This past weekend, like many of you, I started getting the blood curdling password resets from a bunch of OpenSSL affected sites. I also got a few emails from sites indicating that I had nothing to worry about. Bad news, good news. Probably the biggest security story thus far for 2014 is Heartbleed, the OpenSSL vulnerability which potentially allows attackers to extract 64 kilobyte batches of memory at random without being noticed and leaving no trace. Sounds like the perfect crime.
Hey DNS - Find Me that Thing!
There’s a new craze occurring in homes, highways, workplaces and everywhere imaginable - the Internet of Things or as I like to call it, The Internet of Nouns. Sensors, thermostats, kitchen appliances, toilets and almost every person, place or thing will have a chip capable of connecting to the internet. And if you want to identify and find those things with recognizable words instead of a 128-bit IP address, you’re going to need DNS.
All the outtakes, mistakes and behind the scenes during our Interop 2014 video shoot. Always fun. Enjoy!
I wrap it up from Interop 2014. Special thanks to Ken Bocchino and Joe Wojcik for some Interop NOC goodness, thanks to Tim Wagner for some Synthesis love and thanks to Natasha, Greg, Paul and Jay for their camera work. And of course, thanks to you for watching. Reporting from Mandalay Bay Convention Center in Vegas.
We visit with Ken Bocchino and Joe Wojcik of F5 Professional Services again to get some insight on the Interop.net network stats for the week. We talk DNS (50 million DNS lookups, half via BIG-IP recursion), SPDY and IPv6 along with a little insight on some of the overall traffic and the attack mitigation that occurred for the World’s Largest Temporary Network.
Synthesis in the Wild! Tim Wagner, Manager, Field Systems Engineering, shows how he whiteboards the F5 Synthesis story to help organizations understand the value of SDAS – Software Defined Application Services. He discusses SDN and how that works within a Layer 2/3 environment and the power of SDAS for Layers 4-7 with its ability to apply important services to the applications that need it…all on a single platform. Interesting discussion on how marketing visions translate into real customer solutions available today.
Principal Services Architect, Ken Bocchino and F5 Consultant Joe Wojcik visit to show and tell us how F5 is integral to the Interop.net infrastructure – the world’s largest temporary network. Ken gives a brief whiteboard of the architecture, Joe talks about how we’ve enabled SPDY to help accelerate content to attendee’s browsers and we visit the equipment rack to hear the hum of the F5 2400s.
In a little twist for April 1, I welcome you to Interop 2014 with a fun Pop Up version of how to find F5 Booth 2227. Reporting from Mandalay Bay in Vegas!
A recent joint study from IDC and the National University of Singapore (NUS) predicts that companies around the globe will spend around $491 billion in 2014 for fixes and recovery from data breaches and malware. The sponsor, Microsoft, also noted that pirated software tweaked with intent is a common method of getting inside. Consumers will likely spend $25 billion as a result of those security threats. $491 billion is a lot of change and in the spirit of Mobile Threats Rise 261% in Perspective, I wanted to know what else costs $491 billion.
Apparently, quite a few things!
I see and read a lot of IT articles almost demanding that organizations must do certain things to ensure that some piece of their infrastructure is secure, highly available, fault tolerant, agile, flexible, scalable, recoverable, cloud’able, whatever the silo needs or face the dire circumstances. I’m guilty of it too over the years. Organizations must have a WAF for PCI compliance or Remote employees need to have an encrypted tunnels to the corporate network or any other command pertaining to the health of your infrastructure.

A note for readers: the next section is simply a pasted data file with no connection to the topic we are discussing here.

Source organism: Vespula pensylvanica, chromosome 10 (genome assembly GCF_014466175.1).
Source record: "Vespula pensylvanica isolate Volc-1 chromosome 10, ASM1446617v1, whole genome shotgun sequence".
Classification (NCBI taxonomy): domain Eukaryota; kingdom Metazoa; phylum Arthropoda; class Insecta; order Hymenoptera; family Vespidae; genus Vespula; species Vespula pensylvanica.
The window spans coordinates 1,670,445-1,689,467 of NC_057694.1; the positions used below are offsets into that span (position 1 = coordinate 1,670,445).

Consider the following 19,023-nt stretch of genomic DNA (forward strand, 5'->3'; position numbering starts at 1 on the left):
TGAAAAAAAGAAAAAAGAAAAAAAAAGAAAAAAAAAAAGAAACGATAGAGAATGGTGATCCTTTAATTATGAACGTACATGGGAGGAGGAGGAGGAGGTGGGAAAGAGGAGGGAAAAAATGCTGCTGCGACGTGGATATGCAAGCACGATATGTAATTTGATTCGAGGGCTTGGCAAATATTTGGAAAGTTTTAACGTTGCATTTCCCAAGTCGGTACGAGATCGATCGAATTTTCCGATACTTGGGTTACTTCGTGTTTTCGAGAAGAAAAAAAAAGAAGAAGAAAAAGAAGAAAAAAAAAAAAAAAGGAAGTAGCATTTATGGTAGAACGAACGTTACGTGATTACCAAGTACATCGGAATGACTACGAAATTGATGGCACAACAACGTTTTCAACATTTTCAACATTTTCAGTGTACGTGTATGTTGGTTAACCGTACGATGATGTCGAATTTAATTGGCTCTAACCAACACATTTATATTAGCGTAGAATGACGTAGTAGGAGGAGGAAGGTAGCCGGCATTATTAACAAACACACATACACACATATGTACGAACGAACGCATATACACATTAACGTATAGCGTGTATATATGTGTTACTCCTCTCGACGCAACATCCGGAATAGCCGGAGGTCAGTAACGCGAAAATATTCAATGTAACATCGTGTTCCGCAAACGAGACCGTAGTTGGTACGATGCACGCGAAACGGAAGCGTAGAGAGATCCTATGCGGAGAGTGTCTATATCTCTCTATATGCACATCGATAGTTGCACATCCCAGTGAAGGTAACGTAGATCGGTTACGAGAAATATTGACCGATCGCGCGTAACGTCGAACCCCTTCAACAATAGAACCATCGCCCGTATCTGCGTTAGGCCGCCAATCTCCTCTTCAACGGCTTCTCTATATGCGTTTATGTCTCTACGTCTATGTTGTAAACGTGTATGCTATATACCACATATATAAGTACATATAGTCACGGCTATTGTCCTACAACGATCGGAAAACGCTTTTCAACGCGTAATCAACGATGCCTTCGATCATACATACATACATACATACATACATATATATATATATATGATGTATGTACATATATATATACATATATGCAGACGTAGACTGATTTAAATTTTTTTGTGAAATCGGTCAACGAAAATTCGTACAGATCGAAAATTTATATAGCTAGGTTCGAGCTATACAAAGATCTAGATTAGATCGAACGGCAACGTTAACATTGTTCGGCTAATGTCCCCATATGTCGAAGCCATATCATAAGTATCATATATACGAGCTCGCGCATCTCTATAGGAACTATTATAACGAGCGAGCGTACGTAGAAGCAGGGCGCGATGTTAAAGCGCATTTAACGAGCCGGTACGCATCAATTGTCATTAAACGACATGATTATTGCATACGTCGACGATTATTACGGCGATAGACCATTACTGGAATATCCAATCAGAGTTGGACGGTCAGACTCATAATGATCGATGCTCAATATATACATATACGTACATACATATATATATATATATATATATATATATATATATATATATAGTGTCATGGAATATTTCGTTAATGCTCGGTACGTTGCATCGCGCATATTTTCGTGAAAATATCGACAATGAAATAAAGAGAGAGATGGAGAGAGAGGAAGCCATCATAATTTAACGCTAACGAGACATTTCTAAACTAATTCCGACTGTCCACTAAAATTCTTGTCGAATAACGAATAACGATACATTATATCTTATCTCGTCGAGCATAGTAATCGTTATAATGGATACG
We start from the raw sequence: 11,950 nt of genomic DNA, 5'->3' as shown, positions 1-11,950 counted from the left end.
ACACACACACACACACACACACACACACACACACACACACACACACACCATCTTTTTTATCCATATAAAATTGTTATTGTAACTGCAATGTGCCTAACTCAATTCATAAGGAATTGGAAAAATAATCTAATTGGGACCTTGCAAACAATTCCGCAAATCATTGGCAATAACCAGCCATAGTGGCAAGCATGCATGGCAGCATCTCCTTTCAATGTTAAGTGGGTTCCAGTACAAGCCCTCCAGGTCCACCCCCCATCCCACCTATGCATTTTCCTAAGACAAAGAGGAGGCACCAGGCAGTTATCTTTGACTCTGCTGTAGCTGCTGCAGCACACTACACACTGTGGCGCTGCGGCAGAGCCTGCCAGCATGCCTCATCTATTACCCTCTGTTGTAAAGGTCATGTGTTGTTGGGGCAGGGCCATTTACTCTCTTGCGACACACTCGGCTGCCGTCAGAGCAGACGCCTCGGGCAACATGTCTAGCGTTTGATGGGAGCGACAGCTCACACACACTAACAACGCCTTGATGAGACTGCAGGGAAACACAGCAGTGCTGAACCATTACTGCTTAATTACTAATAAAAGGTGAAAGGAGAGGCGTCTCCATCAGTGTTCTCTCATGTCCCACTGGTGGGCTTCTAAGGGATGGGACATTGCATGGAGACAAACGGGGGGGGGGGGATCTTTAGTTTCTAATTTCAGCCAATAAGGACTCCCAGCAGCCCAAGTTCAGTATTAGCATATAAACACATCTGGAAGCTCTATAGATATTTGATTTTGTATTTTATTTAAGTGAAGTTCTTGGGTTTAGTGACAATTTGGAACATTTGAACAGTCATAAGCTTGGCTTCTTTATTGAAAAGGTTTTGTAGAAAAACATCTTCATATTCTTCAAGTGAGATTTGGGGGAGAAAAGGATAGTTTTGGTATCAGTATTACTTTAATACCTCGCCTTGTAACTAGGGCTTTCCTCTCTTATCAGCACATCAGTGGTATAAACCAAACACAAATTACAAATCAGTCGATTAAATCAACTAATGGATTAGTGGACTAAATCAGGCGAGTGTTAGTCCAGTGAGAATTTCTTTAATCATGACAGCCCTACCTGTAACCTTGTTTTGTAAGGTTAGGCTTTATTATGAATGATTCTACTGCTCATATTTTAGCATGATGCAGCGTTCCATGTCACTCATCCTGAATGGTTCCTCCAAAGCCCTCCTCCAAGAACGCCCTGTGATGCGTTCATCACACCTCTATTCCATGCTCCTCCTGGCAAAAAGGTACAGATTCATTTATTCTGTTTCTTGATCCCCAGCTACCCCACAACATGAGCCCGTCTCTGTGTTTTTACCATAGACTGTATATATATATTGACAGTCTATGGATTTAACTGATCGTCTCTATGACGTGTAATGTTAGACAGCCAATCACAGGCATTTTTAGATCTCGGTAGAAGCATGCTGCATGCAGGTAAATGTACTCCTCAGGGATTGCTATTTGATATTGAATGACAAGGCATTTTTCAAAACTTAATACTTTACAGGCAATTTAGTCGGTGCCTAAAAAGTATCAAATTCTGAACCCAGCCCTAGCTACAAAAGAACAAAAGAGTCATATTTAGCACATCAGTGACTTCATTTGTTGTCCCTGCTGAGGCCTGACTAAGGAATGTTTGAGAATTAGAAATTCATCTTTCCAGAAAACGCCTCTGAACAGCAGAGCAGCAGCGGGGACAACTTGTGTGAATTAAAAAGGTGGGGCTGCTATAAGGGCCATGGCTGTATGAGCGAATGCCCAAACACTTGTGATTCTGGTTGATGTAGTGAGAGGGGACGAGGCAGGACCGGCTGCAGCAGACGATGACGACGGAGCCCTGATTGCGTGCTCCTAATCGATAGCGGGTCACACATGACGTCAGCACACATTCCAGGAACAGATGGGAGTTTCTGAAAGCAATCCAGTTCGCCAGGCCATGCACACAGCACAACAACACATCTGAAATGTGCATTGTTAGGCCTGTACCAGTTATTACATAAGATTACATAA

The Internet of Things will soon become The Internet of Nouns
There are a few ‘The ______ of Our Lives’ out there: Days. Time. Moments. Love. They define who we are, where we’ve been and where we are going. And today, many of those days, times, moments and loves interact with applications. Both the apps we tap and the back end applications used to chronicle these events have become as much a part of our lives as the happenings themselves.
The app, Life.
If you are who you say you are.
I’ve been travelling the last few weeks shooting some videos for VMware PEX and RSA. When that happens, my browser tabs get crowded with the various stories I’m interested in but will read later. This time they all seemed to hover around Identity Theft. When I got home, in my awaiting physical mail was a letter from Target. I also returned something to a national hardware store and the cashier tried to crumple my credit-card-info-having receipt into a trash can. Kismet.
Let’s take a look…
Crazy that this is the 20th installment of the Outtakes. We shot 10 videos this week and often, it did not go as planned. Here are our mistakes, flubs and fun.
I wrap it up from RSA 2014. Special thanks to F5’ers Mark DiMinico, Joel Moses, Ken Bocchino, Bob Blair, Corey Marshall and Michael Koyfman along with Chris Thomas of CARFAX and Jeremiah Grossman of WhiteHat Security. Also thanks to Eric, Mark, Jay, Cecile and Natasha for their camera work! Reporting from San Francisco!
We are at it again! For the 4th year in a row, Jeremiah and I chat in our annual RSA video catch up. I get some interesting security insight from WhiteHat Security Founder & CEO Jeremiah Grossman. We touch on web vulnerabilities, mobile apps, why SQLi and XSS is still a problem for organizations, WhiteHat’s Aviator secure browser along with some business advice for those entrepreneurial technologists looking to jump start their start-ups. Always a fun and interesting conversation with Jer.